At 1st level, the muse, while within the prodigy’s consciousness (and I assume, when it’s partially manifested, since that is not explicitly mentioned in a needless oversight) Skill Focus in a Knowledge and Perform skill, as determined by the muse’s artistic focus. At 14th level, the muse’s artistic focus’ benefits are constantly maintained.


The 3rd level ability has not been properly bolded and nets bonded manifestation, though a muse may only manifest in incorporeal form. 4th level nets either Deceitful or Persuasive as bonus feats.


Starting at 6th level, the prodigy gets an ability I generally applaud: Masterpiece Adept. This ability seeks to unchain, if you will, bardic masterpieces, which are an amazing, but problematic piece of crunch – the big issues of the masterpieces would be that they have exceedingly steep costs and are not that flexible. The prodigy may use these during incorporeal bonded manifestation and uses her class level as her bard level and spend prodigy spells known to meet the prerequisites. So, what about other costs? Well, at 12th level, the prodigy may perform a bardic masterpiece without spending the associated cost to learn it and at 20th level, the prodigy may use any Perform skills to meet the prerequisites of the masterpieces. Wait, what? Okay, so, there are a couple of issues: For one, the text contradicts itself – once, the ability is gained at 5th level, while another sentence quotes 6th. Secondly, since we use the muse’s bardic performance to fuel bardic masterpieces, who takes the actions to activate it? The prodigy? The muse? The precise way in which the masterpiece is activated is opaque – RAW, neither prodigy, nor muse can meet the activation prerequisites, since the prodigy knows the masterpiece, but does not have the resource used to power it. Also: Does the muse have to maintain the performance? The action economy here needs clarification. That being said, considering that this is a freshman offering, the rules-language is better than I expected!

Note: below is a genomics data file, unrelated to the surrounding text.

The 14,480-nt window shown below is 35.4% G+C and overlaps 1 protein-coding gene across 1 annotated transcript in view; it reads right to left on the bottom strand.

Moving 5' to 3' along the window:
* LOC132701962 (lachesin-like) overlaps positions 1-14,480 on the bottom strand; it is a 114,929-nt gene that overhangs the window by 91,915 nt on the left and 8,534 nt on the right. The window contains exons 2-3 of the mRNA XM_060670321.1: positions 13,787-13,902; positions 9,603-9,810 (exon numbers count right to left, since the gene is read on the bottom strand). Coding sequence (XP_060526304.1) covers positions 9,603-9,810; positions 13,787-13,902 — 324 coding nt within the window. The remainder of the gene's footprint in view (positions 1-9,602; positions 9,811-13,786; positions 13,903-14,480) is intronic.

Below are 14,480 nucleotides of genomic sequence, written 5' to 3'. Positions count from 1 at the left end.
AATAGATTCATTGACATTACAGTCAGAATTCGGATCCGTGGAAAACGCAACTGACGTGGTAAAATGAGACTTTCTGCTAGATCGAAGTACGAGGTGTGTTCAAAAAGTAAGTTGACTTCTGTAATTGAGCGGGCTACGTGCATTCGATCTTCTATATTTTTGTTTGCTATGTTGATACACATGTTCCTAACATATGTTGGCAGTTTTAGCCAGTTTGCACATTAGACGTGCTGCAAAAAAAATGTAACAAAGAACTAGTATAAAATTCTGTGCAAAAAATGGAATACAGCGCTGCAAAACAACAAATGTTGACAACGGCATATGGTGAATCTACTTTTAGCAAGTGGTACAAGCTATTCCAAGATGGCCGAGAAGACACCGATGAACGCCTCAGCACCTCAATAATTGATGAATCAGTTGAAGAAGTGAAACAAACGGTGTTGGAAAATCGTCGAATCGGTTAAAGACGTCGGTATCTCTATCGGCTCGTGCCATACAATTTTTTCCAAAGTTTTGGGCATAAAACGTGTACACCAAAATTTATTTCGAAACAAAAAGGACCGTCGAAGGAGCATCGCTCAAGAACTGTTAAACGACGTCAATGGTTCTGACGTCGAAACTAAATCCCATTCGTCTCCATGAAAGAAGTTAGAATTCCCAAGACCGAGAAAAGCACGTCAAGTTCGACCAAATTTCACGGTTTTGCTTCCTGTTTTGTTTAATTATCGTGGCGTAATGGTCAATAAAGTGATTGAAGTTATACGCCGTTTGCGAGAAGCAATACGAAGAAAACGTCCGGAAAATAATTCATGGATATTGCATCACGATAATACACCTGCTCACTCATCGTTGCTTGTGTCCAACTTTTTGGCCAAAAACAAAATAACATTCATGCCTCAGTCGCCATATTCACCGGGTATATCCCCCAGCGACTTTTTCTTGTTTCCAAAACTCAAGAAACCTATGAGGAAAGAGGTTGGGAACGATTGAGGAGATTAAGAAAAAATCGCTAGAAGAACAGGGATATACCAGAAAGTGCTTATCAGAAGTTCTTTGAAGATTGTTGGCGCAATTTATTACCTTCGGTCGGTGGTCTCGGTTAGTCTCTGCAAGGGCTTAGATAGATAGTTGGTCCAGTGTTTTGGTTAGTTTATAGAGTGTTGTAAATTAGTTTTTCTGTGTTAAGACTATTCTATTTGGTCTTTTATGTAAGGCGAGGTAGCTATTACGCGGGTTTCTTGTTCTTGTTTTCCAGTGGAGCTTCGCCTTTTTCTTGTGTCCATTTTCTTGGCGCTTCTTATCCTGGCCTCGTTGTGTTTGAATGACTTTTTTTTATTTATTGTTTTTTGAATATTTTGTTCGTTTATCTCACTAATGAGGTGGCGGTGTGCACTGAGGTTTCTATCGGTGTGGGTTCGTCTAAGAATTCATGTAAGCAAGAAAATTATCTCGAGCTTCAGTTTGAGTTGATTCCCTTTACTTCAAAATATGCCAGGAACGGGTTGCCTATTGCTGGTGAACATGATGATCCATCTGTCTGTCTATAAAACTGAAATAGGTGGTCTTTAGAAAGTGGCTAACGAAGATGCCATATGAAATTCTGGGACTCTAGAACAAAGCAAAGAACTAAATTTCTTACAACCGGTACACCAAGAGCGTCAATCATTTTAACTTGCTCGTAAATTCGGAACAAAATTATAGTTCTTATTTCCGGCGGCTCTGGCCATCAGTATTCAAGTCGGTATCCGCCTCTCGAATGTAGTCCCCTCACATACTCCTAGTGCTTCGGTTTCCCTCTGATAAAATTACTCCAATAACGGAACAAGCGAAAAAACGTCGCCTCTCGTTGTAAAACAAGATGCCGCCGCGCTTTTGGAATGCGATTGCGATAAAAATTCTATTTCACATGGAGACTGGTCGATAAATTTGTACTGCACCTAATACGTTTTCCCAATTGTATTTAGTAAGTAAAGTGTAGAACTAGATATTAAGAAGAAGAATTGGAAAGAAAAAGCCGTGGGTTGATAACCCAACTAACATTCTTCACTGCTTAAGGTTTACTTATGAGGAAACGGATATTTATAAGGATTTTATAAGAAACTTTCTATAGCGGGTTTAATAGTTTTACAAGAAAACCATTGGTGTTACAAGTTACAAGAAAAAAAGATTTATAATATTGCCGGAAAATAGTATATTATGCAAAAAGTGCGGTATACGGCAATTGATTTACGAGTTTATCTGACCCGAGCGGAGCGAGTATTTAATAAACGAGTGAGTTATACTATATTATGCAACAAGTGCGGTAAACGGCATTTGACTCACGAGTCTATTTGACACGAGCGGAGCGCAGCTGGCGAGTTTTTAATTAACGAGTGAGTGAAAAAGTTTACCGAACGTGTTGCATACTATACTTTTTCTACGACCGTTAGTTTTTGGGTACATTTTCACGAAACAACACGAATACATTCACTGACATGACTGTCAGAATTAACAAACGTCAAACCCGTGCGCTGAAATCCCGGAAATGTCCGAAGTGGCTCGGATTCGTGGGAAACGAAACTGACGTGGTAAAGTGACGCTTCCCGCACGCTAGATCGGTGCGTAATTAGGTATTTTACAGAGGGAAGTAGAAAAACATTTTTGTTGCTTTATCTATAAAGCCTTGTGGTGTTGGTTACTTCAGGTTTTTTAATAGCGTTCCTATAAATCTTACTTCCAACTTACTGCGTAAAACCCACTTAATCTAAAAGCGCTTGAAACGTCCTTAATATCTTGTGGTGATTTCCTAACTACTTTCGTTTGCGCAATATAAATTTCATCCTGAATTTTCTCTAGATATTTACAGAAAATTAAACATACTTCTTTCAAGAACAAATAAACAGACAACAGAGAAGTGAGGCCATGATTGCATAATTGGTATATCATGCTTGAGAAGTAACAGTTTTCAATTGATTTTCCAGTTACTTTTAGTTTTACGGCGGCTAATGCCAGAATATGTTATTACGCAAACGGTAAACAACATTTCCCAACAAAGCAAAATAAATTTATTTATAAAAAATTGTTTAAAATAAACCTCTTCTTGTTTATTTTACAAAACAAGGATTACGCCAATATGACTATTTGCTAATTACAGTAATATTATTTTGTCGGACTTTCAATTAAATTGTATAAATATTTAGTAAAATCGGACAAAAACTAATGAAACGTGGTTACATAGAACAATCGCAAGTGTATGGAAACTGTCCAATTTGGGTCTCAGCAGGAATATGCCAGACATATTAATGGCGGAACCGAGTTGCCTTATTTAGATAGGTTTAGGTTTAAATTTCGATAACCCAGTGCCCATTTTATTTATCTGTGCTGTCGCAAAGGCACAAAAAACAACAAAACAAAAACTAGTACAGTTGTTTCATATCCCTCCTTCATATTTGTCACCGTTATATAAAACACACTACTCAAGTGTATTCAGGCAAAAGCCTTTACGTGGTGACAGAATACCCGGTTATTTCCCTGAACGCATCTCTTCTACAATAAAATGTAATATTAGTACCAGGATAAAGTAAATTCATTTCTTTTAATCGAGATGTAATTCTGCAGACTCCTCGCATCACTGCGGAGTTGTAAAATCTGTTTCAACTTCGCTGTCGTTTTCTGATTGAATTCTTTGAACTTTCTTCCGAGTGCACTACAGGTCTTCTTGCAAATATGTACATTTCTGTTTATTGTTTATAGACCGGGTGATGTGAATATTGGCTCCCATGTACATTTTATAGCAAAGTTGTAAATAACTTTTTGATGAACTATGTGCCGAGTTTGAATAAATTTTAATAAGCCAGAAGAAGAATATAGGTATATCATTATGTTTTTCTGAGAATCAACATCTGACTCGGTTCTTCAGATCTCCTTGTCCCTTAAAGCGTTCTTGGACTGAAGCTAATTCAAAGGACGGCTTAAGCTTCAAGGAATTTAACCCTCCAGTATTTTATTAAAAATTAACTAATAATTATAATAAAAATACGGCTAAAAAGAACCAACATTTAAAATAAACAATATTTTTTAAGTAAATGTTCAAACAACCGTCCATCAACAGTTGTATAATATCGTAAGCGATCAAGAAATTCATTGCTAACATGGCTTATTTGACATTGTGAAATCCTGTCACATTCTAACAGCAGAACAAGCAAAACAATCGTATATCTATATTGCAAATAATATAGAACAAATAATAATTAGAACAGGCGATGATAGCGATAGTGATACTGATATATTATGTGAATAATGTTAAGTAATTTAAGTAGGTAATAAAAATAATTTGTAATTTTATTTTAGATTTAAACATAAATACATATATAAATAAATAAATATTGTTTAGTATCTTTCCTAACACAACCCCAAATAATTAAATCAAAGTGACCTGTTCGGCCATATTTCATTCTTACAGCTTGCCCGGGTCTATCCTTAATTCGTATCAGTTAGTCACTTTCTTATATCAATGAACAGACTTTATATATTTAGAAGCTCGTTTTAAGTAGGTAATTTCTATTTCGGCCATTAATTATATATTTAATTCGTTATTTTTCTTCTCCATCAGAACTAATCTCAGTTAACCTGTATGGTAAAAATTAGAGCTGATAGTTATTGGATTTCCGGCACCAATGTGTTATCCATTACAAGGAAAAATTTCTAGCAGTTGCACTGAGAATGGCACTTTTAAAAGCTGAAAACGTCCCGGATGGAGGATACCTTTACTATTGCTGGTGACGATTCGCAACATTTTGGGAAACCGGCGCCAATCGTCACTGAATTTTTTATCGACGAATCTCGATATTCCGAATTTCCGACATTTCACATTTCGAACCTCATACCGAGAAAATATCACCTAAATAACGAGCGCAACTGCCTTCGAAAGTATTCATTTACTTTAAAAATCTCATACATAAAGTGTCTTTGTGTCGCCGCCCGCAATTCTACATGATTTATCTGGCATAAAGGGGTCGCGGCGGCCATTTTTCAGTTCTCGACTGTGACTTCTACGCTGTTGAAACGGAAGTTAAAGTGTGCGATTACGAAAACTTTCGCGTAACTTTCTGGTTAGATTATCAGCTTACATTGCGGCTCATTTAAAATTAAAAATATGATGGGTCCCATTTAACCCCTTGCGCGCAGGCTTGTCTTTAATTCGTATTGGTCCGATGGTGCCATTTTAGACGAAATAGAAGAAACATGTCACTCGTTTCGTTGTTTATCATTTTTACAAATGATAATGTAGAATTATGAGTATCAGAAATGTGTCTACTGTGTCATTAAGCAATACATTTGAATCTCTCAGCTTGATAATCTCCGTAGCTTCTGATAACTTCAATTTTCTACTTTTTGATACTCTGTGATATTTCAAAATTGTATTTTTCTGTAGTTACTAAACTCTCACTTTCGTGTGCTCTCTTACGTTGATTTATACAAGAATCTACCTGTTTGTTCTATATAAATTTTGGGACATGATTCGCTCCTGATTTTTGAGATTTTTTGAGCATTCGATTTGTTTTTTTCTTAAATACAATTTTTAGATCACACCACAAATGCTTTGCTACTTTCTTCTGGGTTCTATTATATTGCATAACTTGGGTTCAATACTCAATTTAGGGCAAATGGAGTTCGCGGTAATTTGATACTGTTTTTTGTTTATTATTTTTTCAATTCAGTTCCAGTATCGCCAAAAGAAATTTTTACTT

7th level yields a bonus spell determined by the muse: Magic circle against good/evil or remove curse, depending on alignment. The spells have not been properly italicized. At 11th level, the prodigy can 1/day generate a variant of secure shelter (correctly italicized!) and at 12th level, up to 8 creatures that spend 8 hours there, can add a +1 enhancement bonus to their melee weapons – for a total of prodigy class level rounds. Activation is a swift action. 17th level adds a special weapon quality, determined by the prodigy’s alignment. These qualities have not been italicized. As a further nitpick: The ability RAW allows generating an enhancement bonus beyond +5 – this should cap.